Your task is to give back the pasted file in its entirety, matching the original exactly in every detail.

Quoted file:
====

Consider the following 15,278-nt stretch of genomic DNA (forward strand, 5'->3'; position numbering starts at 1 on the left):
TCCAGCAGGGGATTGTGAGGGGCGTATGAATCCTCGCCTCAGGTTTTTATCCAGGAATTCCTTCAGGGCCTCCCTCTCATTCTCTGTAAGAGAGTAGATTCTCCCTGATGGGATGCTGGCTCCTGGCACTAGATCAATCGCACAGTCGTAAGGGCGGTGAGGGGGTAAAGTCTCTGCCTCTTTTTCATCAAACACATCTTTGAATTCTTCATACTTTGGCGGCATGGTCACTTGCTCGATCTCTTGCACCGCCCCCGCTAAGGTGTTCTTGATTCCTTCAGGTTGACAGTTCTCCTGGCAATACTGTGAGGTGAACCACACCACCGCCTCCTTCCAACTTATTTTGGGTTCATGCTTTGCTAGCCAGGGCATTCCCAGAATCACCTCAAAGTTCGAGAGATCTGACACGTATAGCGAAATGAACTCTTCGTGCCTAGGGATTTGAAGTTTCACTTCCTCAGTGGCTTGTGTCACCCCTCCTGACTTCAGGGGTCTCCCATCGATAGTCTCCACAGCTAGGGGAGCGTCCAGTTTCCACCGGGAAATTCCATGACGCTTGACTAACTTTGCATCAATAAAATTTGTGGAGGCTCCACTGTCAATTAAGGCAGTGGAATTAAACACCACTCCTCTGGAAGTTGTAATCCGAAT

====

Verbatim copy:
Consider the following 15,278-nt stretch of genomic DNA (forward strand, 5'->3'; position numbering starts at 1 on the left):
TCCAGCAGGGGATTGTGAGGGGCGTATGAATCCTCGCCTCAGGTTTTTATCCAGGAATTCCTTCAGGGCCTCCCTCTCATTCTCTGTAAGAGAGTAGATTCTCCCTGATGGGATGCTGGCTCCTGGCACTAGATCAATCGCACAGTCGTAAGGGCGGTGAGGGGGTAAAGTCTCTGCCTCTTTTTCATCAAACACATCTTTGAATTCTTCATACTTTGGCGGCATGGTCACTTGCTCGATCTCTTGCACCGCCCCCGCTAAGGTGTTCTTGATTCCTTCAGGTTGACAGTTCTCCTGGCAATACTGTGAGGTGAACCACACCACCGCCTCCTTCCAACTTATTTTGGGTTCATGCTTTGCTAGCCAGGGCATTCCCAGAATCACCTCAAAGTTCGAGAGATCTGACACGTATAGCGAAATGAACTCTTCGTGCCTAGGGATTTGAAGTTTCACTTCCTCAGTGGCTTGTGTCACCCCTCCTGACTTCAGGGGTCTCCCATCGATAGTCTCCACAGCTAGGGGAGCGTCCAGTTTCCACCGGGAAATTCCATGACGCTTGACTAACTTTGCATCAATAAAATTTGTGGAGGCTCCACTGTCAATTAAGGCAGTGGAATTAAACACCACTCCTCTGGAAGTTGTAATCCGAAT